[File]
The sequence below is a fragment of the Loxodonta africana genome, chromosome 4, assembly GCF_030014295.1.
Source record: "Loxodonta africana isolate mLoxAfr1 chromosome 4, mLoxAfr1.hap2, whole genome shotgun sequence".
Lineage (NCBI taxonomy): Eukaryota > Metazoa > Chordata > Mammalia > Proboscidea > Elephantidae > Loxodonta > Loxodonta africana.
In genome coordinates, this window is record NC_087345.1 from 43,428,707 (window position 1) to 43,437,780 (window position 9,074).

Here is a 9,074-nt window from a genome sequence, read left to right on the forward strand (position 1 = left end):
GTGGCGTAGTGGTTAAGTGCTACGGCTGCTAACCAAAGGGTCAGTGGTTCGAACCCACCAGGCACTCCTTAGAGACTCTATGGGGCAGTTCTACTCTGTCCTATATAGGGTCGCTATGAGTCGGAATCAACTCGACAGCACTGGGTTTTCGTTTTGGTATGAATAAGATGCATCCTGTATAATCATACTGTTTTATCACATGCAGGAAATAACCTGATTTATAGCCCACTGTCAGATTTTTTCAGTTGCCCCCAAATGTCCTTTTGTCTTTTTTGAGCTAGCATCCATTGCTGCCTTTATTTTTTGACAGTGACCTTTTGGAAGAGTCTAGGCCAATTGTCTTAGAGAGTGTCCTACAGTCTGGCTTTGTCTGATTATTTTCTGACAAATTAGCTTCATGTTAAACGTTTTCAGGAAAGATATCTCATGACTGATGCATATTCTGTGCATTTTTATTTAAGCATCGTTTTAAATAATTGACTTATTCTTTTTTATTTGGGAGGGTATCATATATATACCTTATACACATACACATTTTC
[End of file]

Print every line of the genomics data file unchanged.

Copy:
The sequence below is a fragment of the Loxodonta africana genome, chromosome 4, assembly GCF_030014295.1.
Source record: "Loxodonta africana isolate mLoxAfr1 chromosome 4, mLoxAfr1.hap2, whole genome shotgun sequence".
Lineage (NCBI taxonomy): Eukaryota > Metazoa > Chordata > Mammalia > Proboscidea > Elephantidae > Loxodonta > Loxodonta africana.
In genome coordinates, this window is record NC_087345.1 from 43,428,707 (window position 1) to 43,437,780 (window position 9,074).

Here is a 9,074-nt window from a genome sequence, read left to right on the forward strand (position 1 = left end):
GTGGCGTAGTGGTTAAGTGCTACGGCTGCTAACCAAAGGGTCAGTGGTTCGAACCCACCAGGCACTCCTTAGAGACTCTATGGGGCAGTTCTACTCTGTCCTATATAGGGTCGCTATGAGTCGGAATCAACTCGACAGCACTGGGTTTTCGTTTTGGTATGAATAAGATGCATCCTGTATAATCATACTGTTTTATCACATGCAGGAAATAACCTGATTTATAGCCCACTGTCAGATTTTTTCAGTTGCCCCCAAATGTCCTTTTGTCTTTTTTGAGCTAGCATCCATTGCTGCCTTTATTTTTTGACAGTGACCTTTTGGAAGAGTCTAGGCCAATTGTCTTAGAGAGTGTCCTACAGTCTGGCTTTGTCTGATTATTTTCTGACAAATTAGCTTCATGTTAAACGTTTTCAGGAAAGATATCTCATGACTGATGCATATTCTGTGCATTTTTATTTAAGCATCGTTTTAAATAATTGACTTATTCTTTTTTATTTGGGAGGGTATCATATATATACCTTATACACATACACATTTTC